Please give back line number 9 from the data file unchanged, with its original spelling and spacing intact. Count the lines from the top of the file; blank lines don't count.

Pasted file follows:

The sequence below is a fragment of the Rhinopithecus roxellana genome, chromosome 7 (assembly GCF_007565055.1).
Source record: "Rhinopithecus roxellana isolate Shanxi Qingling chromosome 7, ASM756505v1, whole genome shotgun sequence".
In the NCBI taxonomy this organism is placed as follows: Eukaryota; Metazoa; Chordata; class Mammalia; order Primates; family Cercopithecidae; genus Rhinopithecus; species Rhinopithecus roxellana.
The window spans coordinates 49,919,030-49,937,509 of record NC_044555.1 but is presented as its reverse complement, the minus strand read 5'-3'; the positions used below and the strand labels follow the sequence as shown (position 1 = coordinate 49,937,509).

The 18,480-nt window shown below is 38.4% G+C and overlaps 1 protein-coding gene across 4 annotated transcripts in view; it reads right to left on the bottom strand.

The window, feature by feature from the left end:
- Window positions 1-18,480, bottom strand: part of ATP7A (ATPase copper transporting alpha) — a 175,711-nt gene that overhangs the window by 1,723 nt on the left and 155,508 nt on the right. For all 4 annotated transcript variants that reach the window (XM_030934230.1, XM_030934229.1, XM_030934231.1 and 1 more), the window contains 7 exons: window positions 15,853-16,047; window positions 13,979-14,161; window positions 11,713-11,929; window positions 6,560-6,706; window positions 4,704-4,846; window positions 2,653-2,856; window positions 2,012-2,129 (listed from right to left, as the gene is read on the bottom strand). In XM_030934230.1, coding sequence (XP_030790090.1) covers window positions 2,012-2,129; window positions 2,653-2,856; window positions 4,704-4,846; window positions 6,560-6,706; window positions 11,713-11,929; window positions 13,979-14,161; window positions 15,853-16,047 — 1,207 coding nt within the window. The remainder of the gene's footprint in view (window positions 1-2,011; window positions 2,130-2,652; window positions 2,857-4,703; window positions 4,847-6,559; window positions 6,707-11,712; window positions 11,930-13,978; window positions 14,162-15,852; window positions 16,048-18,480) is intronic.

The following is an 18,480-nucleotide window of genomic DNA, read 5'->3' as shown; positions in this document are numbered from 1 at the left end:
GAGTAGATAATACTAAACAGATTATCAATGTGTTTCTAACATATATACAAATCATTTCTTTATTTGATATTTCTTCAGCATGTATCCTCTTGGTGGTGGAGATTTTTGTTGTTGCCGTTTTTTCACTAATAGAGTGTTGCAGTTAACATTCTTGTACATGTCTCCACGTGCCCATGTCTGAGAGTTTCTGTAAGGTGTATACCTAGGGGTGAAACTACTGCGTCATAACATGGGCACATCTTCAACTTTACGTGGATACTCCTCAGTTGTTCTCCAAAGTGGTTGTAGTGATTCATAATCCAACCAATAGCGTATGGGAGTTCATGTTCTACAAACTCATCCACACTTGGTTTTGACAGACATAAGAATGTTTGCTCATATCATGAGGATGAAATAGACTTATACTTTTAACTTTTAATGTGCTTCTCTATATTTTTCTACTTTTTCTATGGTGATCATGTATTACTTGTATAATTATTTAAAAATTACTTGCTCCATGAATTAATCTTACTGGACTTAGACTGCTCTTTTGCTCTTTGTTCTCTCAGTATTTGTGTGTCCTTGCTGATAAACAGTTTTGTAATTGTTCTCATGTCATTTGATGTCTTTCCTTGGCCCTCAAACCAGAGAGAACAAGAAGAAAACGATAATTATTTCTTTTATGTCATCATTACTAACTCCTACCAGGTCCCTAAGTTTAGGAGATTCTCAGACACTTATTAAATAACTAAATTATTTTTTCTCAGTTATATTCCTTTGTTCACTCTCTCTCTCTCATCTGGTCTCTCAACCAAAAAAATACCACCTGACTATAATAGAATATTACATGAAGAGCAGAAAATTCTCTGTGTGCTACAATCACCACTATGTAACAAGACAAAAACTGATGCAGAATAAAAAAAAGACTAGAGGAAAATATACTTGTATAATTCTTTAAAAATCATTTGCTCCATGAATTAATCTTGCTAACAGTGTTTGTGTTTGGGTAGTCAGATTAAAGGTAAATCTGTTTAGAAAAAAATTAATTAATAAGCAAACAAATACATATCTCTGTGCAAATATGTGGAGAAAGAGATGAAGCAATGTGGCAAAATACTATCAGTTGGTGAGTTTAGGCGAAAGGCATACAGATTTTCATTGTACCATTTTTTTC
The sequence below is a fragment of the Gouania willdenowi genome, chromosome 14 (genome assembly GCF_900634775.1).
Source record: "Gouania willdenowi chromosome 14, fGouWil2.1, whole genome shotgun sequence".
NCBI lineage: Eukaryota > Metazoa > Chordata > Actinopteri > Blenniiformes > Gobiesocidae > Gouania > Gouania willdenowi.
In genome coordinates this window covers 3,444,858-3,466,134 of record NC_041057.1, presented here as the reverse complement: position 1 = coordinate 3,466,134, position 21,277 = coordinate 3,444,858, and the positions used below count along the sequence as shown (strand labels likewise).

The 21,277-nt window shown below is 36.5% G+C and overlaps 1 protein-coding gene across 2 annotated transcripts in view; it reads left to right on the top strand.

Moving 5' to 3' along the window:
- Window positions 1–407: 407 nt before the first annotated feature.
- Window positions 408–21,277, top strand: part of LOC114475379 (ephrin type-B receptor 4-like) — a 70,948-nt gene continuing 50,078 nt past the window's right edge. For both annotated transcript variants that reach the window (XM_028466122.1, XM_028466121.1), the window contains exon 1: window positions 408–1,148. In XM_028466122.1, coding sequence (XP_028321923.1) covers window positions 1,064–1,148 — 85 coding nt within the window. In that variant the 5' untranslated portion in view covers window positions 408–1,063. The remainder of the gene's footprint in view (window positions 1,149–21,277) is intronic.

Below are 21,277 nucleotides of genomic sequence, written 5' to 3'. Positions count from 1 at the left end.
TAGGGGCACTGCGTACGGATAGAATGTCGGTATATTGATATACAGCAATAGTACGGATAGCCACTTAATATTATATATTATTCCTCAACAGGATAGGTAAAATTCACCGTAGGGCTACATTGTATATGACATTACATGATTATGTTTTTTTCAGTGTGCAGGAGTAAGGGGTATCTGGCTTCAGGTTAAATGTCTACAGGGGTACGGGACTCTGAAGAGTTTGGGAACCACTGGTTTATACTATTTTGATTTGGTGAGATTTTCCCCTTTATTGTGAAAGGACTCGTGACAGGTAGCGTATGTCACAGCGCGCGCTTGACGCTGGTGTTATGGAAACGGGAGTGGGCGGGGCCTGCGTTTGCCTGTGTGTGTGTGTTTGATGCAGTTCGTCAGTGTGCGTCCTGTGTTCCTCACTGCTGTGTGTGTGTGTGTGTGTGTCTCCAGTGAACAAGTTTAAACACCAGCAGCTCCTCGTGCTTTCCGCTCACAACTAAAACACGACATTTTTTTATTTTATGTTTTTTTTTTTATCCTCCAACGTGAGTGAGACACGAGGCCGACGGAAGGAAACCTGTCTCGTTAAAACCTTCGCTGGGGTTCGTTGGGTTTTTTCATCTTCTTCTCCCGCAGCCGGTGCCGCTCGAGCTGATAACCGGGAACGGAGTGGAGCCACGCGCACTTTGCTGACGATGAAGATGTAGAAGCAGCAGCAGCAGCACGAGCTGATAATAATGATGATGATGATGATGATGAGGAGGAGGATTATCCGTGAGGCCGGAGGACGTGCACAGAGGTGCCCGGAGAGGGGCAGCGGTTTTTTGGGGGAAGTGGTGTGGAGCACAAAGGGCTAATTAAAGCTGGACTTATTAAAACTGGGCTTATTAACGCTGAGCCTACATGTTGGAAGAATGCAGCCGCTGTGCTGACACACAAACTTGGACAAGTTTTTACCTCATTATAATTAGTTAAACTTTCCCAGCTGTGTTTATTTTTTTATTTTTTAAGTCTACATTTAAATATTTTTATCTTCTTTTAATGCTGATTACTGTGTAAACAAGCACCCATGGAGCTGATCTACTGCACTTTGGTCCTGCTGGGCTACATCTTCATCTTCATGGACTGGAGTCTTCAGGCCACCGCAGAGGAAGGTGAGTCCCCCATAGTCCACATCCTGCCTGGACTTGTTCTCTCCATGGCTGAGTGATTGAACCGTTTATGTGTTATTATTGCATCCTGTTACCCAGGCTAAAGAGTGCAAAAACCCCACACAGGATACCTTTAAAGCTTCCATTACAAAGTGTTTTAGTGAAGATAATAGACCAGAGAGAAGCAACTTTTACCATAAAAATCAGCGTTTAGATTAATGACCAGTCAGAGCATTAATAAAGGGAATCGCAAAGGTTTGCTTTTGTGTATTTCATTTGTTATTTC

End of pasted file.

GAGTAGATAATACTAAACAGATTATCAATGTGTTTCTAACATATATACAAATCATTTCTTTATTTGATATTTCTTCAGCATGTATCCTCTTGGTGGTGGAGATTTTTGTTGTTGCCGTTTTTTCACTAATAGAGTGTTGCAGTTAACATTCTTGTACATGTCTCCACGTGCCCATGTCTGAGAGTTTCTGTAAGGTGTATACCTAGGGGTGAAACTACTGCGTCATAACATGGGCACATCTTCAACTTTACGTGGATACTCCTCAGTTGTTCTCCAAAGTGGTTGTAGTGATTCATAATCCAACCAATAGCGTATGGGAGTTCATGTTCTACAAACTCATCCACACTTGGTTTTGACAGACATAAGAATGTTTGCTCATATCATGAGGATGAAATAGACTTATACTTTTAACTTTTAATGTGCTTCTCTATATTTTTCTACTTTTTCTATGGTGATCATGTATTACTTGTATAATTATTTAAAAATTACTTGCTCCATGAATTAATCTTACTGGACTTAGACTGCTCTTTTGCTCTTTGTTCTCTCAGTATTTGTGTGTCCTTGCTGATAAACAGTTTTGTAATTGTTCTCATGTCATTTGATGTCTTTCCTTGGCCCTCAAACCAGAGAGAACAAGAAGAAAACGATAATTATTTCTTTTATGTCATCATTACTAACTCCTACCAGGTCCCTAAGTTTAGGAGATTCTCAGACACTTATTAAATAACTAAATTATTTTTTCTCAGTTATATTCCTTTGTTCACTCTCTCTCTCTCATCTGGTCTCTCAACCAAAAAAATACCACCTGACTATAATAGAATATTACATGAAGAGCAGAAAATTCTCTGTGTGCTACAATCACCACTATGTAACAAGACAAAAACTGATGCAGAATAAAAAAAAGACTAGAGGAAAATATACTTGTATAATTCTTTAAAAATCATTTGCTCCATGAATTAATCTTGCTAACAGTGTTTGTGTTTGGGTAGTCAGATTAAAGGTAAATCTGTTTAGAAAAAAATTAATTAATAAGCAAACAAATACATATCTCTGTGCAAATATGTGGAGAAAGAGATGAAGCAATGTGGCAAAATACTATCAGTTGGTGAGTTTAGGCGAAAGGCATACAGATTTTCATTGTACCATTTTTTTC